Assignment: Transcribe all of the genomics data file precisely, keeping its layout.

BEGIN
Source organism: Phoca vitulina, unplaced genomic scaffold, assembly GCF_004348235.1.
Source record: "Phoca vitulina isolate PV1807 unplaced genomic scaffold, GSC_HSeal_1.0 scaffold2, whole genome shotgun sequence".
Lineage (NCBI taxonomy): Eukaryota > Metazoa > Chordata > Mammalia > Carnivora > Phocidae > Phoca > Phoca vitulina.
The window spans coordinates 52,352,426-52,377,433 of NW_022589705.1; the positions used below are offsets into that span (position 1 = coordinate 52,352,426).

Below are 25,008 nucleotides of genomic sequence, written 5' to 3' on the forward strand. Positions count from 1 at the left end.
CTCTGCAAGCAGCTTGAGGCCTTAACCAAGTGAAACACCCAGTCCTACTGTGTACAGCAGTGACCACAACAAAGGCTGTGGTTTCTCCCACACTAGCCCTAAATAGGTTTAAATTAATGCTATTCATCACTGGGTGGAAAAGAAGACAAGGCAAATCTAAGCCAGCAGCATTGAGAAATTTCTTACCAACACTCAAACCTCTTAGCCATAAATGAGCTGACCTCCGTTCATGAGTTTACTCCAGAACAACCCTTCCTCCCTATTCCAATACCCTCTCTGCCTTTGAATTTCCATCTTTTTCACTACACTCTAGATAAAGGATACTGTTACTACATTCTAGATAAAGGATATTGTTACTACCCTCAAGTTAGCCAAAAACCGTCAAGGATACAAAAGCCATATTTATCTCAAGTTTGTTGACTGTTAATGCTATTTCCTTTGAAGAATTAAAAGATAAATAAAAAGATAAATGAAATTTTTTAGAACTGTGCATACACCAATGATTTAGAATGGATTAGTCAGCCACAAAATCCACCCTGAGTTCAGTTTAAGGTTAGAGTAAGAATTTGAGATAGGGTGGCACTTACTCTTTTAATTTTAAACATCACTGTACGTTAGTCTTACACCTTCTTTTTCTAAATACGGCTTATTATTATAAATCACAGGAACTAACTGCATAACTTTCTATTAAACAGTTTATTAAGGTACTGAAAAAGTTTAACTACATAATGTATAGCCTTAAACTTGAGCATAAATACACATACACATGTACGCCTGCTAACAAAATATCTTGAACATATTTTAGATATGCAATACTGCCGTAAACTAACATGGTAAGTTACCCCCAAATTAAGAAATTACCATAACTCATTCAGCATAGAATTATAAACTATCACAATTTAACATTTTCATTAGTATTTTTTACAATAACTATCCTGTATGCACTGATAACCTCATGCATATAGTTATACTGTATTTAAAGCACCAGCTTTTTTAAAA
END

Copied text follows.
Source organism: Phoca vitulina, unplaced genomic scaffold, assembly GCF_004348235.1.
Source record: "Phoca vitulina isolate PV1807 unplaced genomic scaffold, GSC_HSeal_1.0 scaffold2, whole genome shotgun sequence".
Lineage (NCBI taxonomy): Eukaryota > Metazoa > Chordata > Mammalia > Carnivora > Phocidae > Phoca > Phoca vitulina.
The window spans coordinates 52,352,426-52,377,433 of NW_022589705.1; the positions used below are offsets into that span (position 1 = coordinate 52,352,426).

Below are 25,008 nucleotides of genomic sequence, written 5' to 3' on the forward strand. Positions count from 1 at the left end.
CTCTGCAAGCAGCTTGAGGCCTTAACCAAGTGAAACACCCAGTCCTACTGTGTACAGCAGTGACCACAACAAAGGCTGTGGTTTCTCCCACACTAGCCCTAAATAGGTTTAAATTAATGCTATTCATCACTGGGTGGAAAAGAAGACAAGGCAAATCTAAGCCAGCAGCATTGAGAAATTTCTTACCAACACTCAAACCTCTTAGCCATAAATGAGCTGACCTCCGTTCATGAGTTTACTCCAGAACAACCCTTCCTCCCTATTCCAATACCCTCTCTGCCTTTGAATTTCCATCTTTTTCACTACACTCTAGATAAAGGATACTGTTACTACATTCTAGATAAAGGATATTGTTACTACCCTCAAGTTAGCCAAAAACCGTCAAGGATACAAAAGCCATATTTATCTCAAGTTTGTTGACTGTTAATGCTATTTCCTTTGAAGAATTAAAAGATAAATAAAAAGATAAATGAAATTTTTTAGAACTGTGCATACACCAATGATTTAGAATGGATTAGTCAGCCACAAAATCCACCCTGAGTTCAGTTTAAGGTTAGAGTAAGAATTTGAGATAGGGTGGCACTTACTCTTTTAATTTTAAACATCACTGTACGTTAGTCTTACACCTTCTTTTTCTAAATACGGCTTATTATTATAAATCACAGGAACTAACTGCATAACTTTCTATTAAACAGTTTATTAAGGTACTGAAAAAGTTTAACTACATAATGTATAGCCTTAAACTTGAGCATAAATACACATACACATGTACGCCTGCTAACAAAATATCTTGAACATATTTTAGATATGCAATACTGCCGTAAACTAACATGGTAAGTTACCCCCAAATTAAGAAATTACCATAACTCATTCAGCATAGAATTATAAACTATCACAATTTAACATTTTCATTAGTATTTTTTACAATAACTATCCTGTATGCACTGATAACCTCATGCATATAGTTATACTGTATTTAAAGCACCAGCTTTTTTAAAA